Judie Gorenstein, email@example.com
Leagues throughout New York are extremely busy preparing and running voter registration drives, candidate
events, and hopefully working on ways to turn out the vote. To help in this very challenging year, an edited and
updated Road to the Voting Booth Part II and also Toolkit for running candidate events has been emailed to all
voter service chairs and a hard copy has been mailed to the presidents. Voter service chairs and presidents have
also received a Toolkit for voter registration drives. Much of the information that has been included comes from
questions leagues have asked or ideas they have submitted. We all learn from one another. Leagues are looking
for different venues and are encouraged to share their experiences.
When the LWV of Mid-Hudson Region was asked to engage a group of adults with intellectual disabilities,
they created and presented a voter issue educational game. They chose an easy and fun issue “should we have
dessert before dinner?” After the group laughter subsided, they discussed pros and cons of eating dessert first,
and then voted on ballots, which were then collected and counted. The “no dessert before dinner” won. Would
this have been the case if they had not discussed the pros and cons before voting? How was this similar to a real
election? In both, there is more to an issue that first appears and it is important to educate self. Although many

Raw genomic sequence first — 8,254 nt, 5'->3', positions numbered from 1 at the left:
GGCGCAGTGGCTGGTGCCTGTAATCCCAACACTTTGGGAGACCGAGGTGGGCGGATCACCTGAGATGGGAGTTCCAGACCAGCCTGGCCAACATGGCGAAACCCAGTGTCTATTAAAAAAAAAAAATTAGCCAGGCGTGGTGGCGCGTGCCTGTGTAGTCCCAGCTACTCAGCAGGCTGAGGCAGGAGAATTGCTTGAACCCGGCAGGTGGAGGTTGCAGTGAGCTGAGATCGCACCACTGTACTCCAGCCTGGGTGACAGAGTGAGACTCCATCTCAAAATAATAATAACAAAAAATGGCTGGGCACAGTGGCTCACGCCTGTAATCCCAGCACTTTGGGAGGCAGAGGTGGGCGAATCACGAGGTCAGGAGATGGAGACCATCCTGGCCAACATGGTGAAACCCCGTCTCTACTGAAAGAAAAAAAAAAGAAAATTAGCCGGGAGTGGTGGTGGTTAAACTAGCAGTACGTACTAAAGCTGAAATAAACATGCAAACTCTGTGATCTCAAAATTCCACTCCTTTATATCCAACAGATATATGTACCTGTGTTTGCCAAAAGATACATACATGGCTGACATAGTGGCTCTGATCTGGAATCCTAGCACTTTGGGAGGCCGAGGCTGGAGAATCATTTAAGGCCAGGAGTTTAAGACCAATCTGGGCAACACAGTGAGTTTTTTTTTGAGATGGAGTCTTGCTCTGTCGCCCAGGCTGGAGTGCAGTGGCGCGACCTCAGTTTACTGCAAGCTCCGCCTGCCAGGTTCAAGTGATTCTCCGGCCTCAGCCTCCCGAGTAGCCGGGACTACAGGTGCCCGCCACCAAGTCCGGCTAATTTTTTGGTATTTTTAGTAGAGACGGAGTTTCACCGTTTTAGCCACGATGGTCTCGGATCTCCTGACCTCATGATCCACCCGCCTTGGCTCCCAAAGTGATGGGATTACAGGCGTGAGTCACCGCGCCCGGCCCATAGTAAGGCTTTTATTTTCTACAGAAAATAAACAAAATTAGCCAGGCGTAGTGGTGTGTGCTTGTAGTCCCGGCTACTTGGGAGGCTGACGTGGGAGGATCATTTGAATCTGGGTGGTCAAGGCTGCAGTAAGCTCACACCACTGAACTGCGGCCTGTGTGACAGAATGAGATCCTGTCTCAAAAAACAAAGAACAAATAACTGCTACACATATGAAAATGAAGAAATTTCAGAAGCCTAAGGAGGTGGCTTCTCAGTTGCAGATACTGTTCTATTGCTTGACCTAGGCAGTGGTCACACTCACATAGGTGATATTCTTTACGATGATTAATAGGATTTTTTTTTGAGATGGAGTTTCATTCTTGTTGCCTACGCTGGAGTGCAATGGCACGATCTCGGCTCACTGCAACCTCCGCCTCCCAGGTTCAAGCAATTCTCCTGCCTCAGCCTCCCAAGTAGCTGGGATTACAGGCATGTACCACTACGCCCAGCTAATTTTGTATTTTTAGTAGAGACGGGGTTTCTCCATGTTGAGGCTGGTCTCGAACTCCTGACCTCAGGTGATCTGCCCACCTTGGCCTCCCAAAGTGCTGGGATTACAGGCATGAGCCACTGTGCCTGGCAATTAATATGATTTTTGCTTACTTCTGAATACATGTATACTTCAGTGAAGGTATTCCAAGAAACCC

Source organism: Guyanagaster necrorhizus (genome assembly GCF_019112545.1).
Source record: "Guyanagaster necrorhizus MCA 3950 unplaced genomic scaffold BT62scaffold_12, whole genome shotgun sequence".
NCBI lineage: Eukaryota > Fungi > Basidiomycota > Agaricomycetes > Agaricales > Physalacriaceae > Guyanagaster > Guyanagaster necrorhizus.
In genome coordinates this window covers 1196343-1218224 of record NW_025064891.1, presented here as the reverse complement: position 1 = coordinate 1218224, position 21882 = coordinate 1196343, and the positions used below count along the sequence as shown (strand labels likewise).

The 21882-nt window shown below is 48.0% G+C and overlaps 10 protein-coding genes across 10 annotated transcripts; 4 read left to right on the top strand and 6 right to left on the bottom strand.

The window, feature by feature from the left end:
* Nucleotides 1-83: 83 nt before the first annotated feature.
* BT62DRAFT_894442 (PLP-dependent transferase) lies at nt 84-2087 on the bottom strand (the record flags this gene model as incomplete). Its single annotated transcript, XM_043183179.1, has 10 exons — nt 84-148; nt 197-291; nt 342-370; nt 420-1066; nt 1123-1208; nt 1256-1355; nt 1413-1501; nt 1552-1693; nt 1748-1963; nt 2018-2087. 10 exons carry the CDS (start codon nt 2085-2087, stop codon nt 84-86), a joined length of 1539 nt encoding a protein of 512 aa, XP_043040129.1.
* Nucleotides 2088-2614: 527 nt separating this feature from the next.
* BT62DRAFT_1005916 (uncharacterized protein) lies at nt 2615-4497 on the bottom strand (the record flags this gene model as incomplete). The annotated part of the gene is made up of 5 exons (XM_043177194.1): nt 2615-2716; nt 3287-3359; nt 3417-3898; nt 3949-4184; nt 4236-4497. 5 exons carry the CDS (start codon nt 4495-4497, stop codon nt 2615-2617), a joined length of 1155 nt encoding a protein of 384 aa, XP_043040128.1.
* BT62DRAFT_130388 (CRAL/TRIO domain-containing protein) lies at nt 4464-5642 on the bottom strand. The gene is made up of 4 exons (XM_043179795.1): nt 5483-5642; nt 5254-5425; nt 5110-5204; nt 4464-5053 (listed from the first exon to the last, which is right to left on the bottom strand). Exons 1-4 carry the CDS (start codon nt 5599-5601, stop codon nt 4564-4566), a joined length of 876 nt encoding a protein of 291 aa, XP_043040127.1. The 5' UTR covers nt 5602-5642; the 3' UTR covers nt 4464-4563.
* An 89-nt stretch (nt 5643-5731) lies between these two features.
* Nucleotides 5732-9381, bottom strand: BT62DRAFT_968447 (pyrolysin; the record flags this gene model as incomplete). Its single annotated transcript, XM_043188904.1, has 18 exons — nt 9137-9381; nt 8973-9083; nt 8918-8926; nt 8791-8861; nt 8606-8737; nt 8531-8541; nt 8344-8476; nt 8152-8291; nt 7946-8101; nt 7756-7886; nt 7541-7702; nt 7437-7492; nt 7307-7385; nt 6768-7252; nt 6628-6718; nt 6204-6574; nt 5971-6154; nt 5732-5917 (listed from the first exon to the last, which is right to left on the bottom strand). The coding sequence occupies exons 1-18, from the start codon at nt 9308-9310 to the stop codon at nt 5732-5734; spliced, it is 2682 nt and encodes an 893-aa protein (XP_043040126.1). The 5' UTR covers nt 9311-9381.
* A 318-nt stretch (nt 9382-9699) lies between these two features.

in this group could not read well and some not at all, it was kept simple and colorful, while talking of ways to
find out about candidates. Those who had not yet been registered to vote, registered. In the end, each
participant was given a sticker “I Voted” and encouraged to be voters each Election Day.
What is your league doing to educate and engage voters? How will your league turn out the vote? What can
you as an individual do?
Here is some information I think is important for our members to know and share:
- The Reform Party allows voters who are not enrolled in any party to vote in the Reform Party Primary. They changed their by laws last year to allow this to happen.
- When a student goes away to college, if they chose to register in that state rather than vote absentee in NY, they will not meet residency requirements to run for a NYS political office upon their return to our state. The requirements for running for NYS Senator or Assemblyman or Gov., LT Gov, AG,or Comptroller is being a resident of the state 5 years immediately preceding the election.
As LWV members empower voters and defend our democracy. Our democracy works best when everyone participates.